One of my friends shared an article on Facebook about a lawsuit against Kroger for its Simple Truth product labeling being misleading. The truth is, Kroger is no better or worse than any other company out there. FDA labels allow a ton of leeway sometimes. Don't just see something labeled as "organic" or "free-range" and think that makes it better or worse than another option. Here are some resources.
One of my favorite blogs, 100daysofrealfood.com, shared some information a few weeks back about egg labeling. It's eye-opening, really. It just goes to show that foods labeled organic aren't necessarily better than foods not labeled organic.
Here's another example, a great image from the Center for Science in the Public Interest (CPSI):
read a fantastic article a few weeks back about how some people forgo
regular produce if they can't find organic produce, and the effects of
organic pesticides on the environment compared to pesticides used by
most commercial farmers. The effects are surprising to me after hearing so much about the dangers of commercial pesticides. Admittedly, my husband is well informed about chemicals, and so I knew that organic doesn't mean pesticide-free. Still, I was enlightened further by this explanation, which was a little less science-y than my husband's, and so a little clearer for me.
The key, though, is to be informed. Don't just jump on any
bandwagon without a lot of research and thought. "Green washing" gets a
lot of people--any label claim should be suspect (think "low fat" or
"sodium free"). Marketing isn't done for your benefit--it's done for profit. And remember all sellers out there are trying to make a profit--some try to do it while also trying to be good to the environment, and some don't give a crap about the environment. Some farmers grow food responsibly but can't afford to get an organic certification. There are a lot of hoops and requirements, some of which are out of the farmer's control. The key is responsibility.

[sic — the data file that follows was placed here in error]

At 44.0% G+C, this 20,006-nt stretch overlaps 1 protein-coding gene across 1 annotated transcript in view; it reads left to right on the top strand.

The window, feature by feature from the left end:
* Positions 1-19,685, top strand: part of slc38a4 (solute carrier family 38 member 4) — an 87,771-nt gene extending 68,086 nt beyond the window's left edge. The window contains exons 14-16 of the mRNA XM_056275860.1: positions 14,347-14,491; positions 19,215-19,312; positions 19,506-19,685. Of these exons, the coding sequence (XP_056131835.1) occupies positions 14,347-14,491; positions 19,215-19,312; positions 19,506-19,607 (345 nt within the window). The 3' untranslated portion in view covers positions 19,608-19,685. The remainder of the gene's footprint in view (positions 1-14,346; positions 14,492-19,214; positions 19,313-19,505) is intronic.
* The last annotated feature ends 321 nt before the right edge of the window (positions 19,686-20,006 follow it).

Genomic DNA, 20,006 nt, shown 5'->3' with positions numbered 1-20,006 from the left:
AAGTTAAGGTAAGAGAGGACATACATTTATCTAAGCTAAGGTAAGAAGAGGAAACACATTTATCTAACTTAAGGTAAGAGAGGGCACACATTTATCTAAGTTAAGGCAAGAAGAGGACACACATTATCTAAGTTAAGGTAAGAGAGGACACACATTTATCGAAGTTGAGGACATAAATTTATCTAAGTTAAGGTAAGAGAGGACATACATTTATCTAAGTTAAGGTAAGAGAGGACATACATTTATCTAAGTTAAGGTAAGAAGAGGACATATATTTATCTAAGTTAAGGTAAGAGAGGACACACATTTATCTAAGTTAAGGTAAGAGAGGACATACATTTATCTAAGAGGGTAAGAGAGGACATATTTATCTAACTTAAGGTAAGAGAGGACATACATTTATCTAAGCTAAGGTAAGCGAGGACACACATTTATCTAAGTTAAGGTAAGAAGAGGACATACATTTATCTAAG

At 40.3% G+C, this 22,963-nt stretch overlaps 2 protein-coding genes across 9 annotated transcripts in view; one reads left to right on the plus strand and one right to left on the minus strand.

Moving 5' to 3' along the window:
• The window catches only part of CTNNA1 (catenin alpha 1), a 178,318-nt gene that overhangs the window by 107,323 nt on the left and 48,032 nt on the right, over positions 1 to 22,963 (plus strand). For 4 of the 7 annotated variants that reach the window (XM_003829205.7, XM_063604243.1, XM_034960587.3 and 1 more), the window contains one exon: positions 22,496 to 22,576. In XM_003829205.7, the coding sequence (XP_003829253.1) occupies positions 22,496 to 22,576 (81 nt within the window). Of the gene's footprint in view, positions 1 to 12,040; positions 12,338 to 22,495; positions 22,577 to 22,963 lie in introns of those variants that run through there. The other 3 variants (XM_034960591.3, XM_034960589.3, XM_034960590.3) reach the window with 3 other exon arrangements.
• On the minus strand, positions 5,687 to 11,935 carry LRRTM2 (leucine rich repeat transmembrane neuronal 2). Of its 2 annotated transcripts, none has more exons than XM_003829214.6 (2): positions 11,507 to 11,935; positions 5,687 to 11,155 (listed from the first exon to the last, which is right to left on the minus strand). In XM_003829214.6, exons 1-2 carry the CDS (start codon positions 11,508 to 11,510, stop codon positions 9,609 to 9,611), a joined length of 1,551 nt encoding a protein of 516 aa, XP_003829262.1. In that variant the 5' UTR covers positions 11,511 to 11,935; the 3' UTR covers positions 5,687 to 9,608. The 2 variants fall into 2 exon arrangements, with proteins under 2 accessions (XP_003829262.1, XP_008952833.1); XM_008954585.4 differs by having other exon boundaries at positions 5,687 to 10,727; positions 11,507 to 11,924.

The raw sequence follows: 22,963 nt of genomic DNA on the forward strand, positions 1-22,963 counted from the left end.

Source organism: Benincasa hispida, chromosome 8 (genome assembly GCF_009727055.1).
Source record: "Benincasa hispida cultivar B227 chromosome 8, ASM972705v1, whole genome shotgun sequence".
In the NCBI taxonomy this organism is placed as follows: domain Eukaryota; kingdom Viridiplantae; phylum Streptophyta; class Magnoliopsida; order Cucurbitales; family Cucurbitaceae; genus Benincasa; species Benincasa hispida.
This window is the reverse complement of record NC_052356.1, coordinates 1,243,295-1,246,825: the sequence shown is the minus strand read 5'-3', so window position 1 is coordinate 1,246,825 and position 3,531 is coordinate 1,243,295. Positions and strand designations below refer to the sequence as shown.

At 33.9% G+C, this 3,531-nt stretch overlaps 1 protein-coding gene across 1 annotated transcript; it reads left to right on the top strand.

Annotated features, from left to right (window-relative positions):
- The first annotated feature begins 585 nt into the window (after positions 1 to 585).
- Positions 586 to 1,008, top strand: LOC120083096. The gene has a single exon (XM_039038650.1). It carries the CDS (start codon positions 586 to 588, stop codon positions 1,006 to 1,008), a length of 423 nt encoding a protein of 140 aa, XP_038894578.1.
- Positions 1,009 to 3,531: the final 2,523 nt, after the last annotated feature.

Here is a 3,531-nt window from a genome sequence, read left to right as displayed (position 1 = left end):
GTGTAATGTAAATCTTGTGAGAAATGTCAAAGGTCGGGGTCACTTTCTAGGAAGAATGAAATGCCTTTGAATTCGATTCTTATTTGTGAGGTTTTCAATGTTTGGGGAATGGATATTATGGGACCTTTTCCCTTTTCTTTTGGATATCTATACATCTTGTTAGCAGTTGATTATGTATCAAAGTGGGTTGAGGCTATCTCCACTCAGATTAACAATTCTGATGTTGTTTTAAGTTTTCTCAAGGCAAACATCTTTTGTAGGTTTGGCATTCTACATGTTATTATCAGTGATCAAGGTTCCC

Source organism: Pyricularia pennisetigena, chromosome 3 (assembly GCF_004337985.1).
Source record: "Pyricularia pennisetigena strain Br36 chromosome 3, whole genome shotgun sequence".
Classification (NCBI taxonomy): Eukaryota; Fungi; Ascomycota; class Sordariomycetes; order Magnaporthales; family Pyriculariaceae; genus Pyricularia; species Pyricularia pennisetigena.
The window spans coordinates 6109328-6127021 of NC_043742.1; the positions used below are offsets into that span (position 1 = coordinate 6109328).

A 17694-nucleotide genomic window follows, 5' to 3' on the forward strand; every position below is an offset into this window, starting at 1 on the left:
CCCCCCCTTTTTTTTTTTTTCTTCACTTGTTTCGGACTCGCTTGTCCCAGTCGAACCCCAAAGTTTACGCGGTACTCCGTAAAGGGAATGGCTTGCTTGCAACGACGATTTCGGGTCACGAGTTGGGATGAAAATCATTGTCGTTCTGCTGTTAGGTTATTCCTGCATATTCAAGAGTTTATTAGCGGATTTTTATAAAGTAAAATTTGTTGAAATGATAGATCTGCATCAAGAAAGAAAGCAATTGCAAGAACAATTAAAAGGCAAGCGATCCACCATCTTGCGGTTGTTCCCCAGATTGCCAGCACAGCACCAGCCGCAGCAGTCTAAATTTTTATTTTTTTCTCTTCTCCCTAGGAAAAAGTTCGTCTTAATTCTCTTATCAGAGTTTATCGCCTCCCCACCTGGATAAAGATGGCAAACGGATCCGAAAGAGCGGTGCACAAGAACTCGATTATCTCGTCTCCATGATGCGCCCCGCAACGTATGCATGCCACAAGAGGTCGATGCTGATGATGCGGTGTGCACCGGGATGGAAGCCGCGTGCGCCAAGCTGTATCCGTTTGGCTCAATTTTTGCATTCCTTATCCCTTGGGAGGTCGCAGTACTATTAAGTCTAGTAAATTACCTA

We prefer to buy locally whenever possible, though what grocers call local and what we consider local can vary by hundreds of miles. [A sign at our local grocery store claimed it bought produce from local growers--which in this case meant up to 400 miles away. That's a little far afield for our taste.] Of course, we also like foods that just cannot be grown locally, so we have to decide whether we want to benefit from them being non-organic and non-local or if we prefer to have whatever benefits they provide. (Hm, balance, perhaps?) Also consider, if you're going organic to benefit the earth, how far that organic produce/meat has to travel to get to you. If a lot of fossil fuel has to be burned for your earth-friendly food to get to you (say it's out of season locally), is it still earth-friendly? (Here's a tip: It depends.)
So, when it comes right down to it, balance and responsibility--educating yourself is the key. Whether you're trying to do better for the environment, better for your direct health, or a little of both, things are rarely black-and-white. Maybe organic is better for one food but conventional is better for another, and food from a friend down the road is better. This year, we'll be growing a lot of vegetables right next to a field that is commercially farmed, Our food could never be considered organic because of that, but we're still going to eat it over organic produce purchased at the local grocery store. We all have to make tradeoffs, and it's up to us as individuals to decide which ones we can live with.